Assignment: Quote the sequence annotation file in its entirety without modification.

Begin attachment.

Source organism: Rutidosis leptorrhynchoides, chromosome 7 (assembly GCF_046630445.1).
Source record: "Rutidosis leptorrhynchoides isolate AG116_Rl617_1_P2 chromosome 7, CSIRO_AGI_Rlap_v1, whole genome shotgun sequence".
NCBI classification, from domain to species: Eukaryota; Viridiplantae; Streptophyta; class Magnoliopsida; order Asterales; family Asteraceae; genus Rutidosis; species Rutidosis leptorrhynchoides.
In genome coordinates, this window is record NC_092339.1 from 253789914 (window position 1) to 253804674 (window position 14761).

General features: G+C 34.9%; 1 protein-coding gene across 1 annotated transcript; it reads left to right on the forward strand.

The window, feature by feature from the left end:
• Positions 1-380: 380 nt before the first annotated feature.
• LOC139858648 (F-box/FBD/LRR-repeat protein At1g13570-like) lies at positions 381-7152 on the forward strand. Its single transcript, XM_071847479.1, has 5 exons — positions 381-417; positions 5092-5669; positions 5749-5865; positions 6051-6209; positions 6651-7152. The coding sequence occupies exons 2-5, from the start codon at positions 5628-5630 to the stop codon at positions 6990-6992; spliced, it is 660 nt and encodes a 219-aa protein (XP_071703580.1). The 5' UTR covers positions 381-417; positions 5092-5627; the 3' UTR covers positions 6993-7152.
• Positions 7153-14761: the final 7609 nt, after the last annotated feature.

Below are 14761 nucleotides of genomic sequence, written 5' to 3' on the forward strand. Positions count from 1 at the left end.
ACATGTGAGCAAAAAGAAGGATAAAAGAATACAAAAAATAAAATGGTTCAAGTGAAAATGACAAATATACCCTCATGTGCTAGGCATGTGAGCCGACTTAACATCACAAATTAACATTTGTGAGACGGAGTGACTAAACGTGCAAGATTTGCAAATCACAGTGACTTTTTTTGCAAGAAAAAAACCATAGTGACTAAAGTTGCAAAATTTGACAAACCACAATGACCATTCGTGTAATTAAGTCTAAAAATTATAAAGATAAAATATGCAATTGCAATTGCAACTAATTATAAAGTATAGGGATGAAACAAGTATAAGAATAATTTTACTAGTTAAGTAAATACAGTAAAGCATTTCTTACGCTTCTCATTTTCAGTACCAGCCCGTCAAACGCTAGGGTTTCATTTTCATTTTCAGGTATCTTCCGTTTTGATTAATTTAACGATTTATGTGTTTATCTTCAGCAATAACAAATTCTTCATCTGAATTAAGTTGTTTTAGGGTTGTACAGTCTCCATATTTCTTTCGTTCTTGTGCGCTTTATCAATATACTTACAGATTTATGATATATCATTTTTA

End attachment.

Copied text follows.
Source organism: Rutidosis leptorrhynchoides, chromosome 7 (assembly GCF_046630445.1).
Source record: "Rutidosis leptorrhynchoides isolate AG116_Rl617_1_P2 chromosome 7, CSIRO_AGI_Rlap_v1, whole genome shotgun sequence".
NCBI classification, from domain to species: Eukaryota; Viridiplantae; Streptophyta; class Magnoliopsida; order Asterales; family Asteraceae; genus Rutidosis; species Rutidosis leptorrhynchoides.
In genome coordinates, this window is record NC_092339.1 from 253789914 (window position 1) to 253804674 (window position 14761).

General features: G+C 34.9%; 1 protein-coding gene across 1 annotated transcript; it reads left to right on the forward strand.

The window, feature by feature from the left end:
• Positions 1-380: 380 nt before the first annotated feature.
• LOC139858648 (F-box/FBD/LRR-repeat protein At1g13570-like) lies at positions 381-7152 on the forward strand. Its single transcript, XM_071847479.1, has 5 exons — positions 381-417; positions 5092-5669; positions 5749-5865; positions 6051-6209; positions 6651-7152. The coding sequence occupies exons 2-5, from the start codon at positions 5628-5630 to the stop codon at positions 6990-6992; spliced, it is 660 nt and encodes a 219-aa protein (XP_071703580.1). The 5' UTR covers positions 381-417; positions 5092-5627; the 3' UTR covers positions 6993-7152.
• Positions 7153-14761: the final 7609 nt, after the last annotated feature.

Below are 14761 nucleotides of genomic sequence, written 5' to 3' on the forward strand. Positions count from 1 at the left end.
ACATGTGAGCAAAAAGAAGGATAAAAGAATACAAAAAATAAAATGGTTCAAGTGAAAATGACAAATATACCCTCATGTGCTAGGCATGTGAGCCGACTTAACATCACAAATTAACATTTGTGAGACGGAGTGACTAAACGTGCAAGATTTGCAAATCACAGTGACTTTTTTTGCAAGAAAAAAACCATAGTGACTAAAGTTGCAAAATTTGACAAACCACAATGACCATTCGTGTAATTAAGTCTAAAAATTATAAAGATAAAATATGCAATTGCAATTGCAACTAATTATAAAGTATAGGGATGAAACAAGTATAAGAATAATTTTACTAGTTAAGTAAATACAGTAAAGCATTTCTTACGCTTCTCATTTTCAGTACCAGCCCGTCAAACGCTAGGGTTTCATTTTCATTTTCAGGTATCTTCCGTTTTGATTAATTTAACGATTTATGTGTTTATCTTCAGCAATAACAAATTCTTCATCTGAATTAAGTTGTTTTAGGGTTGTACAGTCTCCATATTTCTTTCGTTCTTGTGCGCTTTATCAATATACTTACAGATTTATGATATATCATTTTTA